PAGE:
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The Indians’ offseason plans are probably not malicious

One has to assume there’s good reason for the Indians’ inaction.

MLB: Cleveland Indians-Edwin Encarnacion Press Conference Ken Blaze-USA TODAY Sports

It’s a quiet offseason for all of baseball. Between a relative freeze in the free agent market and a dearth of trades, we’re running out of things to talk about. But even in this dead winter, the Cleveland Indians have been especially quiet.

Outside of signing Yonder Alonso and a couple retread arms and bats, there’s been more exodus than roster bolstering going on. Which can get frustrating considering how they’re supposed to be contenders. Even in the silence across the game, the Yankees still added an MVP, the Astros are hot in the pursuit of Gerrit Cole, even the Twins keep getting mentioned as free agent suitors. From the Indians, silence. It’s probably not malicious.

That would be a pretty weird way to approach the off-season, huh, with a goal of villainy in your heart, with goals of team and fanbase destruction. Anyway, this isn’t what malice would look like. If the front office actually wanted to actively destroy hope in Cleveland you’d probably see things like Corey Kluber being packaged off with, I don’t know, Yandy Diaz for a bunch of low-level prospects, or outright blasting Francisco Lindor in the media for being too happy and doing karate too much. If they were a bit more careful with their evil it might be a bit harder to detect, maybe making statements about turning Mike Clevinger into a bullpen arm, or trading Andrew Miller now. Moves that have some justification on the surface, but all they do is ruin real chances at contention. So it’s probably not malicious, what the Indians are doing.

And it’s probably not stupidity that’s led to this offseason of standing pat and possibly losing out on a championship window. There have been missteps in the past — the Bourn and Swisher deals ended up being a big old mess, Boone Logan fell apart - but I’m about 99 percent sure the Indians front office is one of the more competent collections of baseball brains in the game. They put this team together, didn’t they? They saw something amazing in Corey Kluber when others didn’t, they put the structures in place to maximize the talent in Jason Kipnis or Michael Brantley or Jose Ramirez. If they were stupid they’d have spent that Alonso money on Pedro Alvarez, or traded Carlos Carrasco for a LOOGY because thought they needed one. No, the Indians aren’t stupid. That’s not why the team is where it is this winter.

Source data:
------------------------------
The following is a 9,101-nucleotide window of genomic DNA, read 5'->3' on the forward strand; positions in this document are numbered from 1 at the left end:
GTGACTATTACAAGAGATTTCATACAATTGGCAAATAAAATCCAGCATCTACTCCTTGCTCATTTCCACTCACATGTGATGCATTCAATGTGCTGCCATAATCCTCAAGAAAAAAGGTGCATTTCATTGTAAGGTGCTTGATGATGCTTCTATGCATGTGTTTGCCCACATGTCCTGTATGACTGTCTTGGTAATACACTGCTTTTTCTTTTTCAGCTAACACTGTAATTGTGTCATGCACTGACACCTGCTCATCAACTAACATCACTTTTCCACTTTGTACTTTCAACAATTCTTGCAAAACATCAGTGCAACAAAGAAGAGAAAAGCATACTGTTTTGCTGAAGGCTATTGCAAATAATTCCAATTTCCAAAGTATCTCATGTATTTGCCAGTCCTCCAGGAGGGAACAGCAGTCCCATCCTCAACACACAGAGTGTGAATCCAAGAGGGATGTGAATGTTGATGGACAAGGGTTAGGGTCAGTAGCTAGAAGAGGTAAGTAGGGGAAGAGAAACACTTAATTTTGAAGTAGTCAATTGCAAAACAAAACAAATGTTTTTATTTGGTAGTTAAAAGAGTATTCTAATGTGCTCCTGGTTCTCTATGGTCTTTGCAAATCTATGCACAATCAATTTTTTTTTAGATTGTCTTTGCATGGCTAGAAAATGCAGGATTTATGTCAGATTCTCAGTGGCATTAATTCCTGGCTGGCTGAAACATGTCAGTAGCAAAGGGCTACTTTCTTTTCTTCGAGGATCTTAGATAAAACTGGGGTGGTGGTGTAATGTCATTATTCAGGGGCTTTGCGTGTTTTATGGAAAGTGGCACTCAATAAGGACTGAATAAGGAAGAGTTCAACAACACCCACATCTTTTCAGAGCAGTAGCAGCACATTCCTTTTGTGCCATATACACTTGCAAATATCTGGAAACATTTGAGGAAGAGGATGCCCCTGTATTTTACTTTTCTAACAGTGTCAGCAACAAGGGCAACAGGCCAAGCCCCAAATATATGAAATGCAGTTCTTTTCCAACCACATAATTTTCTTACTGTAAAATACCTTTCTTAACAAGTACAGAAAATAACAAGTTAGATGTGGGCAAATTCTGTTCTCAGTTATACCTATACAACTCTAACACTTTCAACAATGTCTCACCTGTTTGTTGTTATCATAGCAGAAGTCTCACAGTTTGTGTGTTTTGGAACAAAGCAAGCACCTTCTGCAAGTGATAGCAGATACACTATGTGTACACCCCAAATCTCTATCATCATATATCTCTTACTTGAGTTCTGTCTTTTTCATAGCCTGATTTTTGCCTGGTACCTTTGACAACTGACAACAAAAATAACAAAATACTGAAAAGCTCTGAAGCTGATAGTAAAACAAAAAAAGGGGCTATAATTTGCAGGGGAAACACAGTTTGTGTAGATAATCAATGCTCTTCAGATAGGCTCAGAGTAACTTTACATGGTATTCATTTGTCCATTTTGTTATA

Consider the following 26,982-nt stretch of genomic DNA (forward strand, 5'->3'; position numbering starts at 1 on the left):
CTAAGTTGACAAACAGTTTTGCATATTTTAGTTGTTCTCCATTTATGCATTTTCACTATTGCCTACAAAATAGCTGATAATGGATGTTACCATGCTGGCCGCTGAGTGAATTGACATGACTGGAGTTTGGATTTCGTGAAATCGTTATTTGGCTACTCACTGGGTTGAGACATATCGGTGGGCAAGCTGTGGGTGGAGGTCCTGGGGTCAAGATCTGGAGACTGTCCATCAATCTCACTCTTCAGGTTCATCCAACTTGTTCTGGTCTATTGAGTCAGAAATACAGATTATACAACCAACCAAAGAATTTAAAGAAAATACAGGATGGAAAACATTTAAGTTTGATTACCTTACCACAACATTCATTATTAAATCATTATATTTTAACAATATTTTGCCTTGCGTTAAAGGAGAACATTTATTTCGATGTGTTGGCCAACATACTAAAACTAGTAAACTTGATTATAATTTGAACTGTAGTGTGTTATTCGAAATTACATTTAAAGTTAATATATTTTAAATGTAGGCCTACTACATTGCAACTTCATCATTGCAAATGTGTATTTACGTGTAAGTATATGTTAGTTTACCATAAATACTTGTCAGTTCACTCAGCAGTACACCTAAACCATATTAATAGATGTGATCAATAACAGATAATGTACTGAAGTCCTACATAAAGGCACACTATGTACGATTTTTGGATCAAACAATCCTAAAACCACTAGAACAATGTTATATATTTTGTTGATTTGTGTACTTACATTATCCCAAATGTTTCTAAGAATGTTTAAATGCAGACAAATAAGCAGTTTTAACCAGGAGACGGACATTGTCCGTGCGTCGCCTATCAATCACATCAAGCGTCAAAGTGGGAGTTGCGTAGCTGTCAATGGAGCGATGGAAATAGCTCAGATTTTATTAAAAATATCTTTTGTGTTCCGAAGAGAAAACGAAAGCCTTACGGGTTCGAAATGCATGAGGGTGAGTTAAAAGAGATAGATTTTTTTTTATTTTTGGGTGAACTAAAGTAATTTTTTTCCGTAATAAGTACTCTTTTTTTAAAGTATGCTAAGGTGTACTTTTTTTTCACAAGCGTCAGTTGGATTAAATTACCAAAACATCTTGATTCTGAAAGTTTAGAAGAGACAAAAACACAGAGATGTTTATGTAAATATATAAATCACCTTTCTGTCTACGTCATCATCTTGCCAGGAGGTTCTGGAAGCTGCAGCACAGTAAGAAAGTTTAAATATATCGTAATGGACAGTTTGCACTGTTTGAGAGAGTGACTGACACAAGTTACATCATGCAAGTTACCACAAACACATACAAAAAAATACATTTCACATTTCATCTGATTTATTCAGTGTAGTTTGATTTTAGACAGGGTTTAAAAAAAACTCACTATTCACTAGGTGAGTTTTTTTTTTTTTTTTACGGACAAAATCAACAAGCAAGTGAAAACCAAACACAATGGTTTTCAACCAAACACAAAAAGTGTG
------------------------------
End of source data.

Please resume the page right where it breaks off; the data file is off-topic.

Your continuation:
No, everything that’s happened, the shape of the team, it’s simply the box they’ve placed themselves in. They’ve decided they’ll continue to compete but within reason. They’ll keep rolling out this same squad, or as much as they can, without really doubling or tripling down on any kind of big piece. Sure, they’re protecting the future by not trading Mejia or McKenzie or Diaz or anyone. And they’re being financially responsible by not dumping a bunch of cash on JD Martinez or Lorenzo Cain, even if both of these players would help them in their goal and probably not be bad investments.

But this stinks of the Twins of the end of last decade. Teams that were content with merely making the playoffs. Teams that settled. The Indians can do that. It's their prerogative to slowly let the team fade away as players age and contracts end. It’s certainly a way of running a team. And they’re probably better than those Twins teams were, so getting the gang back for one more run could work a bit better. But if everyone else around you is getting better and you merely stand pat because you don’t want to spend too much, that is a little stupid. If you want to waste the prime of some of the best baseball players Cleveland has ever seen, that’s a little malicious. Letting a great chance fall by the wayside, that’s just disappointing. That right there, that’s the buzzword of the Cleveland Indians this winter. There’s still plenty of time for something to happen, but every now and again hope could sure use a shot in the arm. Studs Terkel said hope dies last. That doesn’t mean they should let it rot on life support.